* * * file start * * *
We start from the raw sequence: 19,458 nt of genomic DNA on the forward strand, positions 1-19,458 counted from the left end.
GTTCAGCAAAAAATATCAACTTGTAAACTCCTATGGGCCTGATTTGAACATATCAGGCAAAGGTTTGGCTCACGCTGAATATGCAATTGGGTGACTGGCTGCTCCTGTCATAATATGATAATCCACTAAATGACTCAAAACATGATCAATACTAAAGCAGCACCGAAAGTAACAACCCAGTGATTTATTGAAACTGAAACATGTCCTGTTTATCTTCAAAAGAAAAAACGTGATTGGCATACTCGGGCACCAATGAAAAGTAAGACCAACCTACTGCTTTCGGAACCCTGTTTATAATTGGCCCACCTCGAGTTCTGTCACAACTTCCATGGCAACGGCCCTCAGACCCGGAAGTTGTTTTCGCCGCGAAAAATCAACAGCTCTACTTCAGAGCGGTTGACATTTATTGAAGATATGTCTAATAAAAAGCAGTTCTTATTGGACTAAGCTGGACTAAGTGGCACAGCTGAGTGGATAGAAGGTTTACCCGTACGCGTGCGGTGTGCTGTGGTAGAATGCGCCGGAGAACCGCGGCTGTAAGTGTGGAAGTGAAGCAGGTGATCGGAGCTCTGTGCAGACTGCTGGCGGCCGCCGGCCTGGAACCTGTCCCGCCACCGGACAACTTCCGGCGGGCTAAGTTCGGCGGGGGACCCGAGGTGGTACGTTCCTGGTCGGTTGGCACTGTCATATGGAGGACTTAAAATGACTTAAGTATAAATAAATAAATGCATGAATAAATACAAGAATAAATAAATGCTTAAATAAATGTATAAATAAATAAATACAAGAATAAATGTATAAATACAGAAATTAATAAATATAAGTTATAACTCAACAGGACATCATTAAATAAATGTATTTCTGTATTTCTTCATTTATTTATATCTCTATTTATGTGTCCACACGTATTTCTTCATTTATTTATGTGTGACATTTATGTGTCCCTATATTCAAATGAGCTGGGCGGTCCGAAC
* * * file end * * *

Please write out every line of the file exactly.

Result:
We start from the raw sequence: 19,458 nt of genomic DNA on the forward strand, positions 1-19,458 counted from the left end.
GTTCAGCAAAAAATATCAACTTGTAAACTCCTATGGGCCTGATTTGAACATATCAGGCAAAGGTTTGGCTCACGCTGAATATGCAATTGGGTGACTGGCTGCTCCTGTCATAATATGATAATCCACTAAATGACTCAAAACATGATCAATACTAAAGCAGCACCGAAAGTAACAACCCAGTGATTTATTGAAACTGAAACATGTCCTGTTTATCTTCAAAAGAAAAAACGTGATTGGCATACTCGGGCACCAATGAAAAGTAAGACCAACCTACTGCTTTCGGAACCCTGTTTATAATTGGCCCACCTCGAGTTCTGTCACAACTTCCATGGCAACGGCCCTCAGACCCGGAAGTTGTTTTCGCCGCGAAAAATCAACAGCTCTACTTCAGAGCGGTTGACATTTATTGAAGATATGTCTAATAAAAAGCAGTTCTTATTGGACTAAGCTGGACTAAGTGGCACAGCTGAGTGGATAGAAGGTTTACCCGTACGCGTGCGGTGTGCTGTGGTAGAATGCGCCGGAGAACCGCGGCTGTAAGTGTGGAAGTGAAGCAGGTGATCGGAGCTCTGTGCAGACTGCTGGCGGCCGCCGGCCTGGAACCTGTCCCGCCACCGGACAACTTCCGGCGGGCTAAGTTCGGCGGGGGACCCGAGGTGGTACGTTCCTGGTCGGTTGGCACTGTCATATGGAGGACTTAAAATGACTTAAGTATAAATAAATAAATGCATGAATAAATACAAGAATAAATAAATGCTTAAATAAATGTATAAATAAATAAATACAAGAATAAATGTATAAATACAGAAATTAATAAATATAAGTTATAACTCAACAGGACATCATTAAATAAATGTATTTCTGTATTTCTTCATTTATTTATATCTCTATTTATGTGTCCACACGTATTTCTTCATTTATTTATGTGTGACATTTATGTGTCCCTATATTCAAATGAGCTGGGCGGTCCGAAC